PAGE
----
Alternatively, you could try to challenge the fixed penalty notice by a process known as ‘judicial review’, where a High Court judge would be asked to decide whether or not the police acted lawfully in issuing the fine. If the judge decided that the police did not act lawfully, then the fine would be cancelled. But if they decided that the police did act lawfully, then the fine would still stand, and you would either need to pay it or risk being prosecuted for a criminal offence.

Judicial review is a complex legal claim and you should get advice from a solicitor if you are considering this.

It’s also possible that instead of fining you, the police or Crown Prosecution Service (CPS) may charge you directly with a criminal offence. You would then have to go to court.

Is there a time limit within which the police must issue the fixed penalty notice?

There is no time limit for issuing a fixed penalty notice for breach of the coronavirus regulations, however there is a time limit for bringing criminal charges if you refuse to pay the fine

If you do not pay the fine, you may be charged with a criminal offence of breaching the coronavirus regulations. The coronavirus regulations were made under the Public Health (Control of Disease) Act 1984 which says that if the police or the CPS are going to charge you with an offence, they must do it within:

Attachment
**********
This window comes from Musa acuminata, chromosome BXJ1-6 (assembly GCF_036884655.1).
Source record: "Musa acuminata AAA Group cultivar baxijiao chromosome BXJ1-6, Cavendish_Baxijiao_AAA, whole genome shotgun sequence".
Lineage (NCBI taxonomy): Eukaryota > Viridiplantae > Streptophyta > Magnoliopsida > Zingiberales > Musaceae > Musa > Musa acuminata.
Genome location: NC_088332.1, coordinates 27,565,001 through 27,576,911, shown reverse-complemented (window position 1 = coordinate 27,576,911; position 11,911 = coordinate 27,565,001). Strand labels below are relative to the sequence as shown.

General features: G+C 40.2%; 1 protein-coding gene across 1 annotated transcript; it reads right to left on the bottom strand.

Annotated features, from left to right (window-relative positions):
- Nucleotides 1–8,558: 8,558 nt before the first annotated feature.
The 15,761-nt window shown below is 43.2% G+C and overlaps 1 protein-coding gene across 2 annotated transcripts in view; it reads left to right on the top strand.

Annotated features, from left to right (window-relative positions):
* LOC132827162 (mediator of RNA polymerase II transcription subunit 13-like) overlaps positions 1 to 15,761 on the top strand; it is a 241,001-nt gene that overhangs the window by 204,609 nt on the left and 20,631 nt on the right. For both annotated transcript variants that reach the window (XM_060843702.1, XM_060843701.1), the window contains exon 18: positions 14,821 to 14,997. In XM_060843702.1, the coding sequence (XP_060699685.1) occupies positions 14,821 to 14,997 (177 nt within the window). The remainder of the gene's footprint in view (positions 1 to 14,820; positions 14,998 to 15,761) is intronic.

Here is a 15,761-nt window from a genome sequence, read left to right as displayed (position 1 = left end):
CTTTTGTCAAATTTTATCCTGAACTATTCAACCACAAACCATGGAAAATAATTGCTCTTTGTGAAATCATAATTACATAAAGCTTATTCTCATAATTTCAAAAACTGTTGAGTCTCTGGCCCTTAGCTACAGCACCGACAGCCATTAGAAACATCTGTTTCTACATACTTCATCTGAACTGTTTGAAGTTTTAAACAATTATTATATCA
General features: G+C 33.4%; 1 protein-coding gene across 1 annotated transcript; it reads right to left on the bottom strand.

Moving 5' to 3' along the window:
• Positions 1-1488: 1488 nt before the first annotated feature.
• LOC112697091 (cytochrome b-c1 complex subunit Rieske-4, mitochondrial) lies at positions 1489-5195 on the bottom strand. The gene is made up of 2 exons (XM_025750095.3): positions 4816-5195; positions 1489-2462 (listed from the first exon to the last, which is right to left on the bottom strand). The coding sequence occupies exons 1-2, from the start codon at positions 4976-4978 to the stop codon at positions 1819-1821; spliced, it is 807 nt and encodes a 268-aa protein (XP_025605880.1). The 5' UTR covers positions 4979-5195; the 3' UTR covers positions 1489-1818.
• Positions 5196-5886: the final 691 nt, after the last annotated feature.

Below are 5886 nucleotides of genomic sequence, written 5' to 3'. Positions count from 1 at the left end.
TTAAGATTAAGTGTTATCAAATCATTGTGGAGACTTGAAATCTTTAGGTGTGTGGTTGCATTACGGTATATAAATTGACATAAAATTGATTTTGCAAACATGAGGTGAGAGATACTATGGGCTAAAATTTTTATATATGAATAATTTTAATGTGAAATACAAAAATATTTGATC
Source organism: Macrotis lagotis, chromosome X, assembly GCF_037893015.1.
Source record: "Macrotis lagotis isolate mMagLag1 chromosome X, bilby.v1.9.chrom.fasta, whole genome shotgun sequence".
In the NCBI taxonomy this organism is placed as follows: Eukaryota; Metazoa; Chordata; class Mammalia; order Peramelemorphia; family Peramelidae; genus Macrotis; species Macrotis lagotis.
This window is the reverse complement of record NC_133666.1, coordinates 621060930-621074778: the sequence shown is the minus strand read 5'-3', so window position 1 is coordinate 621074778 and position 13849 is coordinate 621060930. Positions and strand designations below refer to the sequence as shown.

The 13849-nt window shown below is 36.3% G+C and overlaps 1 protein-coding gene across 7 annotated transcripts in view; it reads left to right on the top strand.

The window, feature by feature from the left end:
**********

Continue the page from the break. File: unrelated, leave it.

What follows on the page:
• Three years from the date the offence was committed, and
  • Six months from the date the prosecutor believes they have enough evidence to charge you.

Put simply, if the police are going to charge you with an offence under the regulations, they must do it within 3 years of the alleged breach and no more than 6 months after they believe they have enough evidence to charge you. If you failed to pay a fixed penalty notice within 28 days, the police or CPS would then have 6 months in which to charge you with a breach of the coronavirus regulations.

Can I go to prison for breaking these rules?

No. All the new offences are “non recordable”, summary offences, which do not come with prison sentences. They are only punishable by fines.

This also means that the offences are unlikely to be recorded on the Police National Computer (although it is possible that they could be.)

What should I do if I’m charged with a criminal offence?

You should seek the advice of a criminal defence solicitor if you have been:

  • arrested
  • asked to go to the police station for a voluntary interview
  • charged with a criminal offence.

Getting advice from a solicitor will not make you look guilty. The solicitor will explain your rights and help you understand the criminal process.

You can get free legal advice if you are questioned at a police station. Get help finding a solicitor.

If you need further advice about your rights, contact us.

What are my rights on this?

Find out more about your rights and how the Human Rights Act protects them